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Rio Tinto chairman will not seek re-election after firm destroyed ancient site

Simon Thompson will stay until the miner’s shareholder meeting next year to provide continuity.

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Several senior members of Rio Tinto have resigned following the events in Australia (Jonathan Brady/PA)

Several senior members of Rio Tinto have resigned following the events in Australia (Jonathan Brady/PA)

Several senior members of Rio Tinto have resigned following the events in Australia (Jonathan Brady/PA)

The chairman of Rio Tinto has announced that he will not seek re-election after the mining giant blew up parts of an ancient indigenous site in Australia to make way for new iron ore extraction.

However, Simon Thompson said he will continue in the role until the company’s 2022 shareholder meeting.

The firm hopes this will provide stability at the top after the outcry also forced Rio’s chief executive and other senior staff to step down.

In May, the Anglo-Australian miner, which has a market value of more than £81 billion, blew up rock shelters at Juukan Gorge which date back 46,000 years.

The historically important shelters are some of the oldest examples of human settlement in Australia.

As chairman, I am ultimately accountable for the failings that led to this tragic eventSimon Thompson, Rio Tinto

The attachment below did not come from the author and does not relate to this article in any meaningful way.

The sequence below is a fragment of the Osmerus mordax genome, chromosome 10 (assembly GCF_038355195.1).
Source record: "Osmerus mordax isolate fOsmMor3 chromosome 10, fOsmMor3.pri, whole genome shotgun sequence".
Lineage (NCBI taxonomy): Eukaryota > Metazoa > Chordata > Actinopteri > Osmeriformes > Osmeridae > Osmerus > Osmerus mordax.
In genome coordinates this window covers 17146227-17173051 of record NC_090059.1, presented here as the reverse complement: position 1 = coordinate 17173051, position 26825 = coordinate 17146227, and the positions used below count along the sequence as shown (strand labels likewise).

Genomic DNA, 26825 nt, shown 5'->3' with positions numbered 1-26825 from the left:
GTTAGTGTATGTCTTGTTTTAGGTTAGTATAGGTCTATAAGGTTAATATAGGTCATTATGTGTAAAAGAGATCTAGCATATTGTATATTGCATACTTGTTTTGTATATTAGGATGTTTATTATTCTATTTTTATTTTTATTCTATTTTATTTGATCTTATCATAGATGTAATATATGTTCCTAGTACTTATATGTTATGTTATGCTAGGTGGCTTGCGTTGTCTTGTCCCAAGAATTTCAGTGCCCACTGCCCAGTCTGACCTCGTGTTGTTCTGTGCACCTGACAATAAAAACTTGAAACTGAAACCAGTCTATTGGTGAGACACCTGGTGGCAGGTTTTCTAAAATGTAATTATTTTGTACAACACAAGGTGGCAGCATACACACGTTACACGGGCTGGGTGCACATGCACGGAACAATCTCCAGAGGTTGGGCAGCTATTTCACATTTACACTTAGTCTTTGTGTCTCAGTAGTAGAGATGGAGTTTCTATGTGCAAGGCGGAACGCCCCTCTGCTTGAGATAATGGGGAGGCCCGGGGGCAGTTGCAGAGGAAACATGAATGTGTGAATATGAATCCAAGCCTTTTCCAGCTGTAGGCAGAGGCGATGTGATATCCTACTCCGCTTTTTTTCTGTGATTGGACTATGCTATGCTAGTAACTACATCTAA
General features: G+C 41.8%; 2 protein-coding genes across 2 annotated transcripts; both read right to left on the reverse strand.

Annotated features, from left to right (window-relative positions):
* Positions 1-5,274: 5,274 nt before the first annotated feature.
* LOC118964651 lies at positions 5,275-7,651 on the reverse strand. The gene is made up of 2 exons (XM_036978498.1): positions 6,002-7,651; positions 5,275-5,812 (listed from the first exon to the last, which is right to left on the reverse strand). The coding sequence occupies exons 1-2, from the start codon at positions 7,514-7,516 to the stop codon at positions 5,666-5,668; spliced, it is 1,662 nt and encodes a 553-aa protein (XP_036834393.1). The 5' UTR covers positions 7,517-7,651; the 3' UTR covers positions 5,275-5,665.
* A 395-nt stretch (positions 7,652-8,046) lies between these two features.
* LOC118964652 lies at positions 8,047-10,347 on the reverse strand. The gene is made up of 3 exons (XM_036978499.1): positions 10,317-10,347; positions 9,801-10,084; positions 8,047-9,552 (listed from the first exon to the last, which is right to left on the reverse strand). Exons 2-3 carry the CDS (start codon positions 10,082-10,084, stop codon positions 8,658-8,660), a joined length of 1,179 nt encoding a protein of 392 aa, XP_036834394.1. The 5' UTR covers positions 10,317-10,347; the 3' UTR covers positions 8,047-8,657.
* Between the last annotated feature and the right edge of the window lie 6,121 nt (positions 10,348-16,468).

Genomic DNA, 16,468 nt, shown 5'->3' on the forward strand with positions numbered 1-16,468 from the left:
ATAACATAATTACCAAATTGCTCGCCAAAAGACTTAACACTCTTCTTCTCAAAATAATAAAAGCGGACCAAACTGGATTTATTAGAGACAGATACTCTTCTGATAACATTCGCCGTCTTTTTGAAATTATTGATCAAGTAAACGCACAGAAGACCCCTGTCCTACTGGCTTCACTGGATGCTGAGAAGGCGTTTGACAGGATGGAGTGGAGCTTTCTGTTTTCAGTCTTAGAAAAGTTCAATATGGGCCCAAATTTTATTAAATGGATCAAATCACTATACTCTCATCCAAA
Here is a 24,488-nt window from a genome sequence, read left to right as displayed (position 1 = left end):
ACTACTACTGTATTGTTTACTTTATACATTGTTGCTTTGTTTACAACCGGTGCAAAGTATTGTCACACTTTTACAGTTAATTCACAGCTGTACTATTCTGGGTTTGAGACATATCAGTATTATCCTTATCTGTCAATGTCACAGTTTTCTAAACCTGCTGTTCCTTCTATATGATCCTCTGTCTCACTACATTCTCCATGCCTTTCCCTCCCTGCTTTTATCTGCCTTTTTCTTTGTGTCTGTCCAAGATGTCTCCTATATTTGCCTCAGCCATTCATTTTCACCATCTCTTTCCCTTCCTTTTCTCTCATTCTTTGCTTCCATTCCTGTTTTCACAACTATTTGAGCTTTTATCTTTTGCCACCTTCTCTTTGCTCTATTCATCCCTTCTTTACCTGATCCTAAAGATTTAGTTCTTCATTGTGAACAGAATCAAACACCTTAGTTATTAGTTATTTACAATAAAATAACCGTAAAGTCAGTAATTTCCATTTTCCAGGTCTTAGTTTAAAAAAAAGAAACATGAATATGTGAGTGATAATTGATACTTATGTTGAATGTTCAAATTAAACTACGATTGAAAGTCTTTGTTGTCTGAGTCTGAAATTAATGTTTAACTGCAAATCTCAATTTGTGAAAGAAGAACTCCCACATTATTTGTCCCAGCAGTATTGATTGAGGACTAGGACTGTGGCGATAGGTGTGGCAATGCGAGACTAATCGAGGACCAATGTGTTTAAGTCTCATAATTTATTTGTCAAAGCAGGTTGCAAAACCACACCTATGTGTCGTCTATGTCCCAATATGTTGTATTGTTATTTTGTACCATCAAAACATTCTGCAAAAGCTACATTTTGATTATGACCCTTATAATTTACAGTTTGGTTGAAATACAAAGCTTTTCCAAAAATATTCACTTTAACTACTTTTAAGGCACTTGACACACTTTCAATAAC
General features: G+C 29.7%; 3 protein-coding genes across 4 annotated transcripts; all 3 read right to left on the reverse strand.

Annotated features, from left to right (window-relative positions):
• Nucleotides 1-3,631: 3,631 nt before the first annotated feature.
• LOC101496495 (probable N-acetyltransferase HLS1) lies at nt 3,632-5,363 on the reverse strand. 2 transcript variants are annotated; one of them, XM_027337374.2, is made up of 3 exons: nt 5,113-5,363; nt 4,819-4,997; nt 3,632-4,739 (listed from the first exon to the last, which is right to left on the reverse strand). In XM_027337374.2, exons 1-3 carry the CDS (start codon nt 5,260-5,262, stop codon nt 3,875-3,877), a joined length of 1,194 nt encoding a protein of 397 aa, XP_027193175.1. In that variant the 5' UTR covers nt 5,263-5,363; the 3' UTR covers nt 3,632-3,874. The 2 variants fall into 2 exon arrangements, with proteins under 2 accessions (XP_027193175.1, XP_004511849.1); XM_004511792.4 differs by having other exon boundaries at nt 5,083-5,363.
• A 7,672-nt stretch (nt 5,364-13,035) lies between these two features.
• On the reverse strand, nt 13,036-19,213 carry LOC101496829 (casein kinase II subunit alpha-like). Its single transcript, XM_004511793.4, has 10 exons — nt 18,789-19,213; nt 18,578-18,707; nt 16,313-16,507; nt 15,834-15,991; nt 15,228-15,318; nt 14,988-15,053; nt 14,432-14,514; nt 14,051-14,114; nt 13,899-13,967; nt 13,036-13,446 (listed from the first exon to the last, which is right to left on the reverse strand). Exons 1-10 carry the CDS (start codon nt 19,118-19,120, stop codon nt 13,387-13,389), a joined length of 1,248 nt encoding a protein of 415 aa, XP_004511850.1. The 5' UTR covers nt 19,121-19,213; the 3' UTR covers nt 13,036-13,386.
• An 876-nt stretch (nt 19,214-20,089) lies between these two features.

Mr Thompson said the event “overshadowed” Rio Tinto’s successes last year and “as chairman, I am ultimately accountable for the failings that led to this tragic event”.

He said the company has spoken to First Nations groups to learn lessons from its actions.

“Throughout my seven years on the Rio Tinto board, I have endeavoured to promote a progressive environmental, social and governance agenda,” Mr Thompson said.

“While I am pleased with the progress we have made in many areas, the tragic events at Juukan Gorge are a source of personal sadness and deep regret, as well as being a clear breach of our values as a company.”

Separately, Michael L’Estrange, a board member whose report into the events was heavily criticised last year, will retire at this year’s shareholder meeting as he recovers from “significant surgery”, Rio Tinto said.

Mr Thompson is the latest in a line of senior figures to depart after the miner’s actions at Juukan Gorge.

In September, chief executive Jean-Sebastien Jacques announced that he was leaving and the company later said he would be replaced by Jakob Stausholm.

Rio Tinto’s iron ore and corporate relations heads have also stepped aside.

Sam Laidlaw, a board member who will lead the search for Mr Thompson’s successor, said: “The board accepts Simon’s decision and is grateful that he has agreed to provide an important period of stability and support for Jakob and the new executive team ahead of the annual general meetings in 2022.

“This will allow an orderly process for the appointment of our new chair and other key board members.

“The board wishes to thank Simon for his commitment and continuing leadership during this challenging period for Rio Tinto.”

PA


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